Sensitivity of Present and Future Surface Temperatures to Precipitation Characteristics

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Sensitivity of Present and Future Surface Temperatures to Precipitation Characteristics

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Title: Sensitivity of Present and Future Surface Temperatures to Precipitation Characteristics
Author: Lynn, Barry H.; Druyan, Leonard; Hogrefe, Christian; Dudhia, Jimy; Rosenzweig, Cynthia; Goldberg, Richard; Rind, David; Healy, Richard; Klein-Rosenthal, Joyce Ellen; Kinney, Patrick

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Citation: Lynn, Barry H., Leonard Druyan, Christian Hogrefe, Jimy Dudhia, Cynthia Rosenzweig, Richard Goldberg, David Rind, Richard Healy, Joyce Rosenthal, and Patrick Kinney. 2004. Sensitivity of Present and Future Surface Temperatures to Precipitation Characteristics. Climate Research 28, no. 1: 53–65.
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Abstract: A model simulation study shows that different diurnal cycles of precipitation are consistent with radically different present and future climate characteristics. In projected future climate scenarios, divergence in the time of day and type of precipitation had very divergent impacts on the radiation balance and consequently on surface temperatures. The relationship between the diurnal cycle of precipitation versus the present and future climate was examined using the GISS-MM5 (Goddard Institute for Space Studies Mesoscale Model 5) regional climate modeling system with 2 alternative moist convection schemes. June-August (JJA) mean surface temperatures of the 1990s, 2050s, and 2080s were simulated over the eastern US on a double nested 108/36 km domain, with the 36 km domain centered over the eastern US. In the 1990s, one model version simulated maxima in (convective) precipitation during the early morning, while the second model simulated the hour of precipitation maxima with considerable spatial variability (in better agreement with observations). In the futuristic climate scenarios, differences in the time of day of precipitation had very important impacts on the radiation balance at the surface. One version gave more precipitation at night and fewer clouds during the day, promoting higher surface temperatures. The alternative version created more precipitation during the day, consistent with diminished absorption of solar radiation at the surface and consequently lower surface temperatures. The results demonstrate the importance of improving cumulus parameterizations in regional mesoscale and global climate models and suggest that such improvements would lead to greater confidence in model projections of climate change.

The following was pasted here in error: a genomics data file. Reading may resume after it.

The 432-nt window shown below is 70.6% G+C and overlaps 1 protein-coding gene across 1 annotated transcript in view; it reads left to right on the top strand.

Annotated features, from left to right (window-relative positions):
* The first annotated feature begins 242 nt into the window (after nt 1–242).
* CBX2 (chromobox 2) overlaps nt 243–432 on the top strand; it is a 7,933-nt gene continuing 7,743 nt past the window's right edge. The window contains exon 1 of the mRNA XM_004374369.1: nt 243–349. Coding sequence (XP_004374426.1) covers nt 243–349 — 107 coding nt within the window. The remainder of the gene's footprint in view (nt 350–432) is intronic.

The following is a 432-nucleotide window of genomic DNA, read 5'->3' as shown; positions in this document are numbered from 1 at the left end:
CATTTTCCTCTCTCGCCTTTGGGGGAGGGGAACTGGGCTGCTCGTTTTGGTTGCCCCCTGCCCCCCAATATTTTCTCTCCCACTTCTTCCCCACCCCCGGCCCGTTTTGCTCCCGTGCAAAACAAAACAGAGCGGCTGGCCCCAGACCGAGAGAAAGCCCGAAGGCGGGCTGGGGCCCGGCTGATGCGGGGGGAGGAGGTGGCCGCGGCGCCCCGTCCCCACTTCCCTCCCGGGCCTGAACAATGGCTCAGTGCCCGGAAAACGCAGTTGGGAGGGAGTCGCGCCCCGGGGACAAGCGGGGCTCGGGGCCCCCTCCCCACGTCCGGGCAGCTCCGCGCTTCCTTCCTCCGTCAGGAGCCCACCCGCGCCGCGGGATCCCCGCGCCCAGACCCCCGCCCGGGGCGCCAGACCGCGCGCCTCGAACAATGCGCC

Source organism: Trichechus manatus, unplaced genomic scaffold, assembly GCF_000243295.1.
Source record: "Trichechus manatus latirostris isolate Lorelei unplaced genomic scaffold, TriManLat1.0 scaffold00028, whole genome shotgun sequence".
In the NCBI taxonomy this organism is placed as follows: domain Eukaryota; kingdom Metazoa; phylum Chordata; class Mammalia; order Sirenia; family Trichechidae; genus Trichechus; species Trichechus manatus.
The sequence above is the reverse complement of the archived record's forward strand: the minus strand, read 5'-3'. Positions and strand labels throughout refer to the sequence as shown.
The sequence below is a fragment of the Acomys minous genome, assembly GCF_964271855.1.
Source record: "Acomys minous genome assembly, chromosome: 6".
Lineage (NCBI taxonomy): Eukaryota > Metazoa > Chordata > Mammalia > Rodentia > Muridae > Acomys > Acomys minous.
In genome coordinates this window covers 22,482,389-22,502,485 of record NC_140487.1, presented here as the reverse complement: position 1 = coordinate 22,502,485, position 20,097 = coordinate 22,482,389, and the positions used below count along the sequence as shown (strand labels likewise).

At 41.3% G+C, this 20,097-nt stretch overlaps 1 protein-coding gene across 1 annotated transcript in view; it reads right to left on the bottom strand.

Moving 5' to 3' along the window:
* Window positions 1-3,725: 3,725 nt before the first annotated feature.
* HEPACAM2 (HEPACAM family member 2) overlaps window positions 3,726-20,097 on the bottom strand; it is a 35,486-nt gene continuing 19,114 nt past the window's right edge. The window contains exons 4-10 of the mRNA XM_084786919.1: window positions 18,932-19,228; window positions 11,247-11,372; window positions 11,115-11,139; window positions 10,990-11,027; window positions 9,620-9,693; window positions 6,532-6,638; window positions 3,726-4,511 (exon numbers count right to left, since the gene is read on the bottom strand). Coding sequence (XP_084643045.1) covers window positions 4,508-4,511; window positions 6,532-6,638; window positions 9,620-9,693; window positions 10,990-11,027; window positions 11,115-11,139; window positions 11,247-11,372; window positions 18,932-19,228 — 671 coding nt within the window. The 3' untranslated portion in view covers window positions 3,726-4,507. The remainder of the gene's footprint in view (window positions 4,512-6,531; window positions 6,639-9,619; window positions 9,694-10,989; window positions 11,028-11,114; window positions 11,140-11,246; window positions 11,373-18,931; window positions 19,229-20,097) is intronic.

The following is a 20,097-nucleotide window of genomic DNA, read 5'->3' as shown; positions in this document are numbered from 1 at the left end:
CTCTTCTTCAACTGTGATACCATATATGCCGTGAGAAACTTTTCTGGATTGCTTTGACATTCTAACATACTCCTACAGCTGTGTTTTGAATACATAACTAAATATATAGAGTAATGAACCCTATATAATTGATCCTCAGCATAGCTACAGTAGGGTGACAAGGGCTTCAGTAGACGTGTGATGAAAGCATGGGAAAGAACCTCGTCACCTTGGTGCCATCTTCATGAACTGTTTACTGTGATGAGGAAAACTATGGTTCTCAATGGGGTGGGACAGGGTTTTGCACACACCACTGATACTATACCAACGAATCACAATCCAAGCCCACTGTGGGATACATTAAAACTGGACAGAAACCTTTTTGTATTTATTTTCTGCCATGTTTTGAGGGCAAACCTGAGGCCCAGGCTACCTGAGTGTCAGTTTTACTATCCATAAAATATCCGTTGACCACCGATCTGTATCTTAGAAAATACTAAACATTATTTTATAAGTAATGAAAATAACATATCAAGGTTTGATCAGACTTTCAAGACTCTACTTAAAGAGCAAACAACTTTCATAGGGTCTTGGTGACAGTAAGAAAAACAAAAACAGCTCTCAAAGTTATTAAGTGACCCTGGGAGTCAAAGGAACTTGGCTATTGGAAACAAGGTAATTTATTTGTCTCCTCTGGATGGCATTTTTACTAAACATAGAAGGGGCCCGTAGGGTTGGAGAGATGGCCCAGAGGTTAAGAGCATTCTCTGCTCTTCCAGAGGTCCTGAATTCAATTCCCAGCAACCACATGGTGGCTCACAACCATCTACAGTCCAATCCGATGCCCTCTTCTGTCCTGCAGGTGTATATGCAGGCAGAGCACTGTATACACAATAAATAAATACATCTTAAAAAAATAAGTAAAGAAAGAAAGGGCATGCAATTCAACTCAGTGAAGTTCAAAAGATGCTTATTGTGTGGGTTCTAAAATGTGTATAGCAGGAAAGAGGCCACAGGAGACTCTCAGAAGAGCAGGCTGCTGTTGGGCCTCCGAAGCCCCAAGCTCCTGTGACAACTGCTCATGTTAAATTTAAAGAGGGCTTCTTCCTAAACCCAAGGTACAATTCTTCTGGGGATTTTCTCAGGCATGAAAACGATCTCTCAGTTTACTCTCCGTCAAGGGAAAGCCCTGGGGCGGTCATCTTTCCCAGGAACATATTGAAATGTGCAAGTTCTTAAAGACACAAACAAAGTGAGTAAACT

Published Version: doi:10.3354/cr028053
Terms of Use: This article is made available under the terms and conditions applicable to Other Posted Material, as set forth at http://nrs.harvard.edu/urn-3:HUL.InstRepos:dash.current.terms-of-use#LAA
Citable link to this page: http://nrs.harvard.edu/urn-3:HUL.InstRepos:12172785
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